Gov. Mike Parson Doesn’t Seem To Understand What’s Really At Risk If Schools Reopen

This article was last updated on April 16, 2022

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Gov. Mike Parson schools Reopen,

Missouri Gov. Mike Parson felt the vitriol of the whole Twitterverse on Friday after making it clear during a radio interview that, not only does he not understand what age group is at risk of catching the COVID-19, he doesn’t seem to care. Parson was on the air with host Marc Cox on St Louis’ KFTK-FM and, during the discussion, the two got on the topic of schools reopening in the Fall. The governor declared that children needed to go back to attending in-person classes immediately, despite the major risk putting dozens of students, teacher, and staff together under one roof poses during the pandemic.

“These kids have got to get back to school,” Parson said. “They’re at the lowest risk possible. And if they do get COVID-19, which they will — and they will when they go to school — they’re not going to the hospitals. They’re not going to have to sit in doctor’s offices. They’re going to go home and they’re going to get over it.”

Despite Parson’s adamant declaration about schools reopening, the governor showed a real lack of concern — or understanding — of who is really at risk. Yes, younger children are asymptomatic carriers of the coronavirus — they may not display any telltale signs of being infected, like the loss of taste and smell — but they can still get sick, or pass the illness to others who they come in contact with. It’s also currently unclear what kind of long term effects COVID-19 can have, especially on children who carry it.

Teachers and faculty, however, are inherently more at risk of developing dangerous COVID-19 symptoms that are passed through children in a classroom. And, those children are going home to parents and other family members that are older or potentially immunocompromised, further spreading the virus.

While there are a lot of unknown factors regarding the transmission of COVID-19 among children, we do know that coronavirus is airborne and often spreads through indoor spaces filled with large numbers of people, according to the World Health Organization report earlier this month. Current results of the spreading virus are traced back to groups who gather mostly indoors and don’t wear masks, making a school setting highly susceptible to rapid transmission.

But there are other factors we cannot ignore: Parents who have to stay home with their kids which schools are still closed are dealing with the mental and financial toll of full-time childcare while working. Some schools across the globe have managed to slowly reopen by keeping groups of students attending classes small and enforcing social distancing. It’s a move that’s up in the air for the United States, according to the New York Times, given the smaller space American schools must work with and the push to reopen schools without a proper plan.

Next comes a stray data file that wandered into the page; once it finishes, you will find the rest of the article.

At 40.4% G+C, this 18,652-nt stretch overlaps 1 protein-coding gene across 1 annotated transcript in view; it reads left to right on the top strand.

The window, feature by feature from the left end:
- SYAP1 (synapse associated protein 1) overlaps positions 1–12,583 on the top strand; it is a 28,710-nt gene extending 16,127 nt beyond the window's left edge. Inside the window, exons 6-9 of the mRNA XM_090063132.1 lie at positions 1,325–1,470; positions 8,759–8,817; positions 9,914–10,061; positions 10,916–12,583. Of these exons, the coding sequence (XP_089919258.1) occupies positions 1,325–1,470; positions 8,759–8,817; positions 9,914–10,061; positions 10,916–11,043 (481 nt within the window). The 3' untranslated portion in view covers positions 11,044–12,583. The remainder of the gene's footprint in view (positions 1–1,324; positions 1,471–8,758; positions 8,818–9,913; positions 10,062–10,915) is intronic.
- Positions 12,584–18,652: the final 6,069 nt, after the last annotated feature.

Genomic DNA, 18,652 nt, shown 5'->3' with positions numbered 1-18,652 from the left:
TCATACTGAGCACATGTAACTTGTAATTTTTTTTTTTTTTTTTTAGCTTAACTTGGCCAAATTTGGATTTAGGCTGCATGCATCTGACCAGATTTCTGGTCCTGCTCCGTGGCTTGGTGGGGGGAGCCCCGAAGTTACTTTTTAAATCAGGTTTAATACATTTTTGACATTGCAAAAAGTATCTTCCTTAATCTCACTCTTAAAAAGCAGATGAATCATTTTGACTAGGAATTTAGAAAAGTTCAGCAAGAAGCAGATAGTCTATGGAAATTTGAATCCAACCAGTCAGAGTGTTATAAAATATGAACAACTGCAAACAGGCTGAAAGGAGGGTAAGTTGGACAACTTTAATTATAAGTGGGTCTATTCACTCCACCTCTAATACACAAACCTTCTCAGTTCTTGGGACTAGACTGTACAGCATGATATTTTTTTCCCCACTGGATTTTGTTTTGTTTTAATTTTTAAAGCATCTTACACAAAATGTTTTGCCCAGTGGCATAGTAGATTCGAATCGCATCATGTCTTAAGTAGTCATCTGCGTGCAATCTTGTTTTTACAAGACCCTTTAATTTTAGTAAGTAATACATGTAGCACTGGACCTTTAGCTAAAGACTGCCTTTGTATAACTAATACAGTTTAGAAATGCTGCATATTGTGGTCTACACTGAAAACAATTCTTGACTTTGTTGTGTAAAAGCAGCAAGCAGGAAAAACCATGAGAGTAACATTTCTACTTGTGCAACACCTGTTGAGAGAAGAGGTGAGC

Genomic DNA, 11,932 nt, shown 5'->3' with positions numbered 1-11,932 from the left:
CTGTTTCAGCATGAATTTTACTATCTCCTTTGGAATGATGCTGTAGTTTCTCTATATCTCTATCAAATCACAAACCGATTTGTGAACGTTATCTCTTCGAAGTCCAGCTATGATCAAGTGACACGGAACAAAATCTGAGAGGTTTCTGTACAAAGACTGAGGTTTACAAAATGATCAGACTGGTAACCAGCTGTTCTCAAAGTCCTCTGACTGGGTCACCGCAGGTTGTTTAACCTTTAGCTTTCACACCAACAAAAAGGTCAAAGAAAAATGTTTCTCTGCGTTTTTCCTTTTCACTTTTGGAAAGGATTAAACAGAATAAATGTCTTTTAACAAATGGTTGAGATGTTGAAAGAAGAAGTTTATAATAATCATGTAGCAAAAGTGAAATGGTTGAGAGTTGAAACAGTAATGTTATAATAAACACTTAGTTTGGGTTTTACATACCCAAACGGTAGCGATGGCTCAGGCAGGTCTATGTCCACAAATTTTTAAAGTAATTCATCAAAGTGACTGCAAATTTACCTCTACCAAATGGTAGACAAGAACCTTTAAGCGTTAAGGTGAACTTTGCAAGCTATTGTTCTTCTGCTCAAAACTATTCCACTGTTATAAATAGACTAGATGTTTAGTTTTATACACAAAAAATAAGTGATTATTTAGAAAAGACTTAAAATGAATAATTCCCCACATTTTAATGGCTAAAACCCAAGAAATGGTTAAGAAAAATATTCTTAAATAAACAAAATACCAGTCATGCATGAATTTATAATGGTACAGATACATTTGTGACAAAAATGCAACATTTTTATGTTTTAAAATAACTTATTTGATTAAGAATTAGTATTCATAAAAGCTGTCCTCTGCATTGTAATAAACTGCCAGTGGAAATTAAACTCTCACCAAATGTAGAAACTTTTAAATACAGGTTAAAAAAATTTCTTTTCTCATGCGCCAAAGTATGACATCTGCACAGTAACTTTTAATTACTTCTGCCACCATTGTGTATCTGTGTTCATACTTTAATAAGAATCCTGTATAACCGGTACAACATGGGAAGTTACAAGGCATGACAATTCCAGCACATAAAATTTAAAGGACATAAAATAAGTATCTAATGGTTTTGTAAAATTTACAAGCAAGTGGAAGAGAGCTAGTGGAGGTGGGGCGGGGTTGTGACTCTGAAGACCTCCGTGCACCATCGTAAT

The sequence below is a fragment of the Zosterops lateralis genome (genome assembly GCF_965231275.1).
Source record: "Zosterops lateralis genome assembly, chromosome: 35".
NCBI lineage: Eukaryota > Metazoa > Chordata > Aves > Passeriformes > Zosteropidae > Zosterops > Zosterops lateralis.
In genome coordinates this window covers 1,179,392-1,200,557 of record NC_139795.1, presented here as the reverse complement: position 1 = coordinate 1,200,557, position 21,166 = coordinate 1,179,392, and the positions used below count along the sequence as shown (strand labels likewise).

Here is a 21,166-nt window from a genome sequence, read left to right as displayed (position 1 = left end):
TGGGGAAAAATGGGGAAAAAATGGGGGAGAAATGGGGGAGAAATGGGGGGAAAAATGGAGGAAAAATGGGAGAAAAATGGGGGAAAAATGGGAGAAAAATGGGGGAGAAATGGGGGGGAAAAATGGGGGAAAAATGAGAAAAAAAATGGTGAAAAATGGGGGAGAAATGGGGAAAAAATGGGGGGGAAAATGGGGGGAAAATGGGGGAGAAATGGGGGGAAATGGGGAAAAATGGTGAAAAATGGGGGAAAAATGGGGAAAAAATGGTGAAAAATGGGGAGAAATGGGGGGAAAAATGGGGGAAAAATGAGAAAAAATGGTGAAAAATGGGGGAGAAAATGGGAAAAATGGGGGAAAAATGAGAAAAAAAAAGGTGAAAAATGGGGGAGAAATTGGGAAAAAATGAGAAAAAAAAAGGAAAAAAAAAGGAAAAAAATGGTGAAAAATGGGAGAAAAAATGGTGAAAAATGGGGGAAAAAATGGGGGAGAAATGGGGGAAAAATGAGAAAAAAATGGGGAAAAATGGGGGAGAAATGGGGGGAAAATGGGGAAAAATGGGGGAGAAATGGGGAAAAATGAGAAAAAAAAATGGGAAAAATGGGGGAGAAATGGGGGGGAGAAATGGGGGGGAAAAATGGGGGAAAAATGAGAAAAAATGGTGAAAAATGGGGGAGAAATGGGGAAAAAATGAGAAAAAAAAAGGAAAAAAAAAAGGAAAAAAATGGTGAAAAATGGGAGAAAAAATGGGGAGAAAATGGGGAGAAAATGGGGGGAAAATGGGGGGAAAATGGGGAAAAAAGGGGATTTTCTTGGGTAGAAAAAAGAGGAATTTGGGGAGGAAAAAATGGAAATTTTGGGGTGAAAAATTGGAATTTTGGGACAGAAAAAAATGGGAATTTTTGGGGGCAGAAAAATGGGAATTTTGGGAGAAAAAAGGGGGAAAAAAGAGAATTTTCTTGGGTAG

The problem with Parson, specifically, is that he isn’t using any sound judgement regarding the transmission of COVID-19 among the most susceptible populations, or the toll on parents, as a reason to push for schools to reopen. But Parson is not alone in this confusing rhetoric: A growing list of Republican lawmakers, from President Donald Trump to Secretary of Education Betsy DeVos, seek to send children in the U.S. back to school (or die trying).

The ranks of right-leaning politicians who want schools to reopen without substantial reason, plan, or effort to quell coronavirus concerns is only growing. New York Assemblywoman Mary Beth Walsh cited parents “trying to juggle teaching their children without any sort of educational background” as a reason for reopening. Florida Sen. Marco Rubio also tweeted on July 13 that “The risks in re-opening schools are not insignificant, but the costs of not doing so are extraordinary. We are going to have to be creative & flexible & do the best we can to mitigate risk. But at some point this fall kids need to be back in school.”

The timeline and decision to reopen schools is becoming highly debated, and likely will be until the Fall. What we do know, though, is that Parson is not accounting for any real solutions, and shows a willingness to let children just get sick or pass the virus around without care. Not only does it make him look foolish to suggest that children will get sick and that is totally fine, but it’s dangerous — as a political leader — to say something so cavalier without at the very least weighing out the risks.

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